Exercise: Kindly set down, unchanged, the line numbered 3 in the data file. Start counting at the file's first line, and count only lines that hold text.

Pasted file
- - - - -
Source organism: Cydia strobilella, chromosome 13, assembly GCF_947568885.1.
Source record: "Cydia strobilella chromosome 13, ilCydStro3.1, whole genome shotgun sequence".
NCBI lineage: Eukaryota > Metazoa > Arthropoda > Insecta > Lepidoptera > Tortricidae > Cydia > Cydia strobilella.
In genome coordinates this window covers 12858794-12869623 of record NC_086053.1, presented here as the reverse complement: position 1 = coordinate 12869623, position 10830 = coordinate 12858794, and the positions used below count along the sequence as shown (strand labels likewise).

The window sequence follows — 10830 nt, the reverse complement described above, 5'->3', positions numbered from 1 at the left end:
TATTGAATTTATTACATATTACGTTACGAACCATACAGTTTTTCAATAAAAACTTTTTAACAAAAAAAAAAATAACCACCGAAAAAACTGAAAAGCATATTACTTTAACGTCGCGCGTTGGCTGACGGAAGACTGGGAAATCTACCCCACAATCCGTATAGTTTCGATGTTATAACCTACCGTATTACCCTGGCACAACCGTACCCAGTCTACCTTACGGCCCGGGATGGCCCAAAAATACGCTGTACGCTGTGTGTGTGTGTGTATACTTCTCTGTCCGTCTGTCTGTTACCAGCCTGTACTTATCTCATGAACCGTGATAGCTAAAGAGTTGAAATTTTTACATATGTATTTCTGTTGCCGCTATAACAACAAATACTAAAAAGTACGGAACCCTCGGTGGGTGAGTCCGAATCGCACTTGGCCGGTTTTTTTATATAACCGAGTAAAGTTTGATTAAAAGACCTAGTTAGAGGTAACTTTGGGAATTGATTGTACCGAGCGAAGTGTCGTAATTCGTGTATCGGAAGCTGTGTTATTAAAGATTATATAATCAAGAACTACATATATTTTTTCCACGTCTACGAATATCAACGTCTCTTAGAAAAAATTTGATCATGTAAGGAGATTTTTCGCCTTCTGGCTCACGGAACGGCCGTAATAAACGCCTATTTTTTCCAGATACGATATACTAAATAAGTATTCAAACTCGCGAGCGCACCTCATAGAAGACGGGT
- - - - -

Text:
NCBI lineage: Eukaryota > Metazoa > Arthropoda > Insecta > Lepidoptera > Tortricidae > Cydia > Cydia strobilella.